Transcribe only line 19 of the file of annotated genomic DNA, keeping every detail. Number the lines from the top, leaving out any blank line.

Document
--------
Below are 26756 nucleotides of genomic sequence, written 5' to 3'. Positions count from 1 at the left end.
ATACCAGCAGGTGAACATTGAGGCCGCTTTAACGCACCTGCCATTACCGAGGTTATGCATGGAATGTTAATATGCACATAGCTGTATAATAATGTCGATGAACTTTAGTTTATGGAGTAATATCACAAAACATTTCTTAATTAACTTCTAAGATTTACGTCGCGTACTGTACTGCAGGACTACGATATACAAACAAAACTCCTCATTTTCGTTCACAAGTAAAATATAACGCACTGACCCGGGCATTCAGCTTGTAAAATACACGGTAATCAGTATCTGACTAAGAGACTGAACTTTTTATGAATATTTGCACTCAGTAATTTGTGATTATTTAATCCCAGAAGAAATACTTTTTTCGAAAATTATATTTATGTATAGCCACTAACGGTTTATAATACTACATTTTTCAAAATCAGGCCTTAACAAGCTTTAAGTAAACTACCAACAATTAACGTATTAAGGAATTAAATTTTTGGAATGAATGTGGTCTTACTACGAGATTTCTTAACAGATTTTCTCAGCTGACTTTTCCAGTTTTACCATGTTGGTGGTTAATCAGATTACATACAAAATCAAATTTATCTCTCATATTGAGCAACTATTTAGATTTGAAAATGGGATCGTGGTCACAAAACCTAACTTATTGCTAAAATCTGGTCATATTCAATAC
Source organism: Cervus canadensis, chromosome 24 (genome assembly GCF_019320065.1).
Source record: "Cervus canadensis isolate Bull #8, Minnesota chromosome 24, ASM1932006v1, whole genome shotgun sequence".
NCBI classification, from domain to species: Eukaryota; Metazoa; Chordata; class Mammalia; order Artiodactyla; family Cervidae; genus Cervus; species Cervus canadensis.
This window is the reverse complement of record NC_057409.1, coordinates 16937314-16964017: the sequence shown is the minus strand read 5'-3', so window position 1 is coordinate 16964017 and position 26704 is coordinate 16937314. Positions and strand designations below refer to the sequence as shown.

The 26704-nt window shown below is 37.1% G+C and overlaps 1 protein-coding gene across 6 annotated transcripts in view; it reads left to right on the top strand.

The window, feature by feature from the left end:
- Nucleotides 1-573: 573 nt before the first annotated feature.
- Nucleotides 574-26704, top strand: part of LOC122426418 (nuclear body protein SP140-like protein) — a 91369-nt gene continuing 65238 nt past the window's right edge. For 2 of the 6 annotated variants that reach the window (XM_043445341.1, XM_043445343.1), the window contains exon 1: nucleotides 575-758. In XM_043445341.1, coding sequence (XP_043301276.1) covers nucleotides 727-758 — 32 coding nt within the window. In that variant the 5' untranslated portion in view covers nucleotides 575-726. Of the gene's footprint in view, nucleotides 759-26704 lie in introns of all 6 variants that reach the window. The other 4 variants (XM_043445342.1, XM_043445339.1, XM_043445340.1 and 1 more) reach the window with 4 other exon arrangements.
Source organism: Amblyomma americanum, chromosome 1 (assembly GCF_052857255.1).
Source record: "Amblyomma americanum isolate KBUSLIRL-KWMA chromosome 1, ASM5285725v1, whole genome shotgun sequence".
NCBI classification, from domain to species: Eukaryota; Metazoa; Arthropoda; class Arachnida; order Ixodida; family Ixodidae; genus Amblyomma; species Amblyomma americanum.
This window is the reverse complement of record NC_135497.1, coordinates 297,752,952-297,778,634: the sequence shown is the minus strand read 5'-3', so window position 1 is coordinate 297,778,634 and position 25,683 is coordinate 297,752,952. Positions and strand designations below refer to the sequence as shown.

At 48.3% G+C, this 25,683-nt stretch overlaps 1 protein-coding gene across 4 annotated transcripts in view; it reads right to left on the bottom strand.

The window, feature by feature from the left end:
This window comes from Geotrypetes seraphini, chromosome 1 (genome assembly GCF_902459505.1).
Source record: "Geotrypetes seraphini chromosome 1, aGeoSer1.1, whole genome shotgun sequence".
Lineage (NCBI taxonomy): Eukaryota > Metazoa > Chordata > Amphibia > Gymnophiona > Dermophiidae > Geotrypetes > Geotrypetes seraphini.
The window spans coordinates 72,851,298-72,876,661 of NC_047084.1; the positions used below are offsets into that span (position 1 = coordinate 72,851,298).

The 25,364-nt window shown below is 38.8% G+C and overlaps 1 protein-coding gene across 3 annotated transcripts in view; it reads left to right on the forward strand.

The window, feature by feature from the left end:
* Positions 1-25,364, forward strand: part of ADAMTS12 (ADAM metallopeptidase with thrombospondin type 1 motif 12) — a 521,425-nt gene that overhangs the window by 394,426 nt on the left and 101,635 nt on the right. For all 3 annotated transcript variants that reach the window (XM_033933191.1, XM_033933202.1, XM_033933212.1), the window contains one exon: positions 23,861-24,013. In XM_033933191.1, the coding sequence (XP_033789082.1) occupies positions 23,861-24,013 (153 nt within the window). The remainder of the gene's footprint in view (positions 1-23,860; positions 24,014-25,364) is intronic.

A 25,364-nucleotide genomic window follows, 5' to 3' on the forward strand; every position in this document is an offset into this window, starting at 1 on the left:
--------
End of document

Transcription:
Lineage (NCBI taxonomy): Eukaryota > Metazoa > Chordata > Amphibia > Gymnophiona > Dermophiidae > Geotrypetes > Geotrypetes seraphini.